David Miller, 29, President of Quantum
"It was a conscious decision," Miller says. "We threw around a lot of different ideas and decided to do something really unique."
Quantum Telecom Solutions, Miller's Paramus, N.J.-based company, is all about unique products. The company builds operating systems for programmable switches that allow its customers, large companies and telecom service providers, to customize their own applications. "We're in a very specific niche," Miller says. Prepaid calling card giant SmarTalk TeleServices is one of QTS' biggest clients. So is GTE's Airphone division.
Miller started the company in October 1994, when he learned there was no real infrastructure for programmable telecommunication switches. The company developed a software tool kit for programming them, called SwitchKit, in partnership with switch manufacturer Excel Switching Corp. of Hyannis, Mass. "We developed our own partner category," he says.
With 15 employees, Miller says QTS is as desperately understaffed as most technology companies. "There are so many opportunities, we have to choose sometimes."
A native of Long Island, Miller says his father, an attorney with his own practice, instilled in him an entrepreneurial spirit. While still at MIT, Miller worked part time at the telecommunications lab Bellcore. "It was a fantastic environment and I had a lot of independence," Miller says. But it bothered him that his research work wasn't making it into the real world.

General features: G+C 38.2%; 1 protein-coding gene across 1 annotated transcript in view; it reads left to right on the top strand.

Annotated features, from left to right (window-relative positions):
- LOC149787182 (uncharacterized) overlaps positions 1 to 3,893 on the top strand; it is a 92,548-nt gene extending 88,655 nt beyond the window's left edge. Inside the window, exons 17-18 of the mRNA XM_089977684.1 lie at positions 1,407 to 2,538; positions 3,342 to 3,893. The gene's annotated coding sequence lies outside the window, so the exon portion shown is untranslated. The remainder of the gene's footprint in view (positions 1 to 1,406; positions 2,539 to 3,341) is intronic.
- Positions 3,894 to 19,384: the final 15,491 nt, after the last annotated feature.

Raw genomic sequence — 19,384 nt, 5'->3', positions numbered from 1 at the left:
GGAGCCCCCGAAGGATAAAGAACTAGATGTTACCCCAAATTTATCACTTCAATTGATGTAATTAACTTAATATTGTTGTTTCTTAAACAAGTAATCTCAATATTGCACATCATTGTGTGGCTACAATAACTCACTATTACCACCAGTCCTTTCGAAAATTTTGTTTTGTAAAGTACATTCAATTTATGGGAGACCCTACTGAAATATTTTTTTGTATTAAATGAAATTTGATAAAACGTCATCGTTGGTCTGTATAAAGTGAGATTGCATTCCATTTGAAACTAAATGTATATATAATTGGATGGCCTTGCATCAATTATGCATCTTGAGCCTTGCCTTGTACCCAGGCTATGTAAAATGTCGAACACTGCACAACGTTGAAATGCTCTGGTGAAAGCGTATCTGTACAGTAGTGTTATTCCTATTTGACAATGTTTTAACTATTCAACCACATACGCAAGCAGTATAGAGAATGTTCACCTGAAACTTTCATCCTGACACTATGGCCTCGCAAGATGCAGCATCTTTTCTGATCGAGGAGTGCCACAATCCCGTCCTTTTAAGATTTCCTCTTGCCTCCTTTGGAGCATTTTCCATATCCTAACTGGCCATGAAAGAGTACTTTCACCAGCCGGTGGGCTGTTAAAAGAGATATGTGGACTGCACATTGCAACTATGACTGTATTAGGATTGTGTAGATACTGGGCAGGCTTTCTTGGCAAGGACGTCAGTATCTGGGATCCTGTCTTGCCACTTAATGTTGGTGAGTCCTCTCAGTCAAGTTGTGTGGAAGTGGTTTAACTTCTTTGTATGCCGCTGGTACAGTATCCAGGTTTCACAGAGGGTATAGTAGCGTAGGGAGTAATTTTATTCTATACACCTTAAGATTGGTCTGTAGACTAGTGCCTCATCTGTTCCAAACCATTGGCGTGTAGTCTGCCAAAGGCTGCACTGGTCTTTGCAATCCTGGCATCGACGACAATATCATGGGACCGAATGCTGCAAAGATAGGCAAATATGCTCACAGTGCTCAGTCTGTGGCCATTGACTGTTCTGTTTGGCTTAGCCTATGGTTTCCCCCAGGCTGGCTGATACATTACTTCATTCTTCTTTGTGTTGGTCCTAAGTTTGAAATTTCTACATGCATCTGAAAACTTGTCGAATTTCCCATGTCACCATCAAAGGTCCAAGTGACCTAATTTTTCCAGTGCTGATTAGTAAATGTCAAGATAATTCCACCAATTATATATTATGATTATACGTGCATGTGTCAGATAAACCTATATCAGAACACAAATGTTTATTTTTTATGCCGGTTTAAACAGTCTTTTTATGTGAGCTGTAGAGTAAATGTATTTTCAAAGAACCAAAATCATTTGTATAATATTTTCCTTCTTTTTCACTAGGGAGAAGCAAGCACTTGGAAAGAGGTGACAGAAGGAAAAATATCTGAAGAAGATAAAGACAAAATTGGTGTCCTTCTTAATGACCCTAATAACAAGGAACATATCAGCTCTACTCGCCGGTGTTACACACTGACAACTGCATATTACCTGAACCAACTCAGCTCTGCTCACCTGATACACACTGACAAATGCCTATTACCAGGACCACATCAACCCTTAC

He started a consulting company to "keep busy and generate some cash flow," and looked for his start-up opportunity. When programmable switches entered the marketplace, Miller signed on a partner, dipped into his savings and started QTS in his apartment.
Miller, whose easy, boyish grin is somewhat offset by his 6-foot-1-inch frame, says there have been low points along the way. "We've lost business that we should have had," he admits wistfully. "We're technical people, not sales people. When you get embroiled talking about prices, it's the most frustrating thing in the world."
Now armed with a few sales people, Miller expects to see aggressive growth in the market and in the company in the coming year. Miller hopes to close on a first round of venture funding sometime this summer, staff up to 40 people by the end of the year, and ramp up sales from 1997's $2 million to $6 million this year.
"We're seeing the tip of the iceberg right now," he says.
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